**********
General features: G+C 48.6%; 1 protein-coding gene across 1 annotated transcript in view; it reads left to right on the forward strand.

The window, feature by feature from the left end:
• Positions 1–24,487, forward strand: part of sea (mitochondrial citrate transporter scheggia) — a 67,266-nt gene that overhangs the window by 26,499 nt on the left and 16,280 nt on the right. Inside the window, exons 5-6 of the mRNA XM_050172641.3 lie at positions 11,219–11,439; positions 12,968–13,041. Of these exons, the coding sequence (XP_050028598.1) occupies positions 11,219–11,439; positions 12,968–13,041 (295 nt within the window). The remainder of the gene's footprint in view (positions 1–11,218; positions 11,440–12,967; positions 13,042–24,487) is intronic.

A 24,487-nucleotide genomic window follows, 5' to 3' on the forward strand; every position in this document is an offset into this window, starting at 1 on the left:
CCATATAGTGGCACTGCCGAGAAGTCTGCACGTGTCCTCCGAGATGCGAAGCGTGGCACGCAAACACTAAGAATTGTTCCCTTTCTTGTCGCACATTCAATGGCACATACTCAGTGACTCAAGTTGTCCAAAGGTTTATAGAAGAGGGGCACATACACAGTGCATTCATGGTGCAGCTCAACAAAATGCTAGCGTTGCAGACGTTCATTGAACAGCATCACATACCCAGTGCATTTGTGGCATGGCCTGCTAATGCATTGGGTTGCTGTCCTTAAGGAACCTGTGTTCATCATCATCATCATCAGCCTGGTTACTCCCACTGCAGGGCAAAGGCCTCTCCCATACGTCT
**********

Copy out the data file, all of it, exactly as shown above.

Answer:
General features: G+C 48.6%; 1 protein-coding gene across 1 annotated transcript in view; it reads left to right on the forward strand.

The window, feature by feature from the left end:
• Positions 1–24,487, forward strand: part of sea (mitochondrial citrate transporter scheggia) — a 67,266-nt gene that overhangs the window by 26,499 nt on the left and 16,280 nt on the right. Inside the window, exons 5-6 of the mRNA XM_050172641.3 lie at positions 11,219–11,439; positions 12,968–13,041. Of these exons, the coding sequence (XP_050028598.1) occupies positions 11,219–11,439; positions 12,968–13,041 (295 nt within the window). The remainder of the gene's footprint in view (positions 1–11,218; positions 11,440–12,967; positions 13,042–24,487) is intronic.

A 24,487-nucleotide genomic window follows, 5' to 3' on the forward strand; every position in this document is an offset into this window, starting at 1 on the left:
CCATATAGTGGCACTGCCGAGAAGTCTGCACGTGTCCTCCGAGATGCGAAGCGTGGCACGCAAACACTAAGAATTGTTCCCTTTCTTGTCGCACATTCAATGGCACATACTCAGTGACTCAAGTTGTCCAAAGGTTTATAGAAGAGGGGCACATACACAGTGCATTCATGGTGCAGCTCAACAAAATGCTAGCGTTGCAGACGTTCATTGAACAGCATCACATACCCAGTGCATTTGTGGCATGGCCTGCTAATGCATTGGGTTGCTGTCCTTAAGGAACCTGTGTTCATCATCATCATCATCAGCCTGGTTACTCCCACTGCAGGGCAAAGGCCTCTCCCATACGTCT